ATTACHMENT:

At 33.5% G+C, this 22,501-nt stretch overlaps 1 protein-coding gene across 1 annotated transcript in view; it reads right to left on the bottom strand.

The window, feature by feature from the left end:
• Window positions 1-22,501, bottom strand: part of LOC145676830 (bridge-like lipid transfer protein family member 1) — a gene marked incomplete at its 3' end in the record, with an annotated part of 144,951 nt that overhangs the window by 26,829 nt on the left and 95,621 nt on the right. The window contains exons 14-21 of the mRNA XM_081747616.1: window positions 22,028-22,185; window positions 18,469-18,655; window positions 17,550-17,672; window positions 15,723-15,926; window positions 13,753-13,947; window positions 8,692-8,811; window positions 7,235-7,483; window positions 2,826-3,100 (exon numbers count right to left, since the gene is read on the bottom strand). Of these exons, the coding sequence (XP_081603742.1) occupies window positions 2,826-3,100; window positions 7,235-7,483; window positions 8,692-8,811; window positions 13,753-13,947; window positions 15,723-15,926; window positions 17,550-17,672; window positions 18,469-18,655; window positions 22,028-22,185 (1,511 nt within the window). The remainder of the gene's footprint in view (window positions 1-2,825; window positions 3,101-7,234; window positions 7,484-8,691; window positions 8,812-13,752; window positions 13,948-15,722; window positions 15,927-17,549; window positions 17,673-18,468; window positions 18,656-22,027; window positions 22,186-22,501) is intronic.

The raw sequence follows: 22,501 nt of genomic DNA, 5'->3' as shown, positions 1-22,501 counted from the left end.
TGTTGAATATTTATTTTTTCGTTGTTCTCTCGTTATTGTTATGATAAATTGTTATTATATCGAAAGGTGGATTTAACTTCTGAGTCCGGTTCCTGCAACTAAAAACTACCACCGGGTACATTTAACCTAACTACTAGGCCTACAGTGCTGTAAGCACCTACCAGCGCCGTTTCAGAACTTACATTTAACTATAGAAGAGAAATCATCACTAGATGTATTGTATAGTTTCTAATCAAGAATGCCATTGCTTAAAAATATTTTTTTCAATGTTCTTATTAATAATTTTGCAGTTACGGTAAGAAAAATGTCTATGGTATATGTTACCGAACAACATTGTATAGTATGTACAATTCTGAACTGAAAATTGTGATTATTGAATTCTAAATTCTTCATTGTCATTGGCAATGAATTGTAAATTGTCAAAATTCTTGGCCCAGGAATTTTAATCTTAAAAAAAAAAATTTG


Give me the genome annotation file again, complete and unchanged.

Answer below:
At 33.5% G+C, this 22,501-nt stretch overlaps 1 protein-coding gene across 1 annotated transcript in view; it reads right to left on the bottom strand.

The window, feature by feature from the left end:
• Window positions 1-22,501, bottom strand: part of LOC145676830 (bridge-like lipid transfer protein family member 1) — a gene marked incomplete at its 3' end in the record, with an annotated part of 144,951 nt that overhangs the window by 26,829 nt on the left and 95,621 nt on the right. The window contains exons 14-21 of the mRNA XM_081747616.1: window positions 22,028-22,185; window positions 18,469-18,655; window positions 17,550-17,672; window positions 15,723-15,926; window positions 13,753-13,947; window positions 8,692-8,811; window positions 7,235-7,483; window positions 2,826-3,100 (exon numbers count right to left, since the gene is read on the bottom strand). Of these exons, the coding sequence (XP_081603742.1) occupies window positions 2,826-3,100; window positions 7,235-7,483; window positions 8,692-8,811; window positions 13,753-13,947; window positions 15,723-15,926; window positions 17,550-17,672; window positions 18,469-18,655; window positions 22,028-22,185 (1,511 nt within the window). The remainder of the gene's footprint in view (window positions 1-2,825; window positions 3,101-7,234; window positions 7,484-8,691; window positions 8,812-13,752; window positions 13,948-15,722; window positions 15,927-17,549; window positions 17,673-18,468; window positions 18,656-22,027; window positions 22,186-22,501) is intronic.

The raw sequence follows: 22,501 nt of genomic DNA, 5'->3' as shown, positions 1-22,501 counted from the left end.
TGTTGAATATTTATTTTTTCGTTGTTCTCTCGTTATTGTTATGATAAATTGTTATTATATCGAAAGGTGGATTTAACTTCTGAGTCCGGTTCCTGCAACTAAAAACTACCACCGGGTACATTTAACCTAACTACTAGGCCTACAGTGCTGTAAGCACCTACCAGCGCCGTTTCAGAACTTACATTTAACTATAGAAGAGAAATCATCACTAGATGTATTGTATAGTTTCTAATCAAGAATGCCATTGCTTAAAAATATTTTTTTCAATGTTCTTATTAATAATTTTGCAGTTACGGTAAGAAAAATGTCTATGGTATATGTTACCGAACAACATTGTATAGTATGTACAATTCTGAACTGAAAATTGTGATTATTGAATTCTAAATTCTTCATTGTCATTGGCAATGAATTGTAAATTGTCAAAATTCTTGGCCCAGGAATTTTAATCTTAAAAAAAAAAATTTG